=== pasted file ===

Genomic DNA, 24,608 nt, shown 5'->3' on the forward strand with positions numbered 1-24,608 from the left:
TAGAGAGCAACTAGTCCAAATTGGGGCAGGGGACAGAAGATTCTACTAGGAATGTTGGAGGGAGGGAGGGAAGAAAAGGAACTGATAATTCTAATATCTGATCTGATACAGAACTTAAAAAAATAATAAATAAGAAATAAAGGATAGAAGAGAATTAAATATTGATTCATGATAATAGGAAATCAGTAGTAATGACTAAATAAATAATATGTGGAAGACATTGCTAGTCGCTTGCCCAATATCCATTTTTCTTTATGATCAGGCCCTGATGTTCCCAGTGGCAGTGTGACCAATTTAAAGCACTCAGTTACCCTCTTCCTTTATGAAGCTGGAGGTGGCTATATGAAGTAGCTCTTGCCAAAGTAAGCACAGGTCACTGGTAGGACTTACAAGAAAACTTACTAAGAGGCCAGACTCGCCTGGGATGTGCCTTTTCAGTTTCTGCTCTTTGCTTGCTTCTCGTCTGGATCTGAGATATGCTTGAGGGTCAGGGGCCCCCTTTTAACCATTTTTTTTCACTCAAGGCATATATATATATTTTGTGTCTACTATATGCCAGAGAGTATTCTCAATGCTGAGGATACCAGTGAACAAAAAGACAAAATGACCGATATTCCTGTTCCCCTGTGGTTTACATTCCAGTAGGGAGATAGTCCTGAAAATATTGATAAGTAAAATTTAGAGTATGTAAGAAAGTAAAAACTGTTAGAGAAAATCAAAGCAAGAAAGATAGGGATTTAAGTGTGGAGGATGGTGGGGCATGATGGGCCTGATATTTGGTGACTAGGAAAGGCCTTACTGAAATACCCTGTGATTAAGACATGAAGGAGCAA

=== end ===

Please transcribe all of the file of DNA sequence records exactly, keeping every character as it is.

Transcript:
Genomic DNA, 24,608 nt, shown 5'->3' on the forward strand with positions numbered 1-24,608 from the left:
TAGAGAGCAACTAGTCCAAATTGGGGCAGGGGACAGAAGATTCTACTAGGAATGTTGGAGGGAGGGAGGGAAGAAAAGGAACTGATAATTCTAATATCTGATCTGATACAGAACTTAAAAAAATAATAAATAAGAAATAAAGGATAGAAGAGAATTAAATATTGATTCATGATAATAGGAAATCAGTAGTAATGACTAAATAAATAATATGTGGAAGACATTGCTAGTCGCTTGCCCAATATCCATTTTTCTTTATGATCAGGCCCTGATGTTCCCAGTGGCAGTGTGACCAATTTAAAGCACTCAGTTACCCTCTTCCTTTATGAAGCTGGAGGTGGCTATATGAAGTAGCTCTTGCCAAAGTAAGCACAGGTCACTGGTAGGACTTACAAGAAAACTTACTAAGAGGCCAGACTCGCCTGGGATGTGCCTTTTCAGTTTCTGCTCTTTGCTTGCTTCTCGTCTGGATCTGAGATATGCTTGAGGGTCAGGGGCCCCCTTTTAACCATTTTTTTTCACTCAAGGCATATATATATATTTTGTGTCTACTATATGCCAGAGAGTATTCTCAATGCTGAGGATACCAGTGAACAAAAAGACAAAATGACCGATATTCCTGTTCCCCTGTGGTTTACATTCCAGTAGGGAGATAGTCCTGAAAATATTGATAAGTAAAATTTAGAGTATGTAAGAAAGTAAAAACTGTTAGAGAAAATCAAAGCAAGAAAGATAGGGATTTAAGTGTGGAGGATGGTGGGGCATGATGGGCCTGATATTTGGTGACTAGGAAAGGCCTTACTGAAATACCCTGTGATTAAGACATGAAGGAGCAA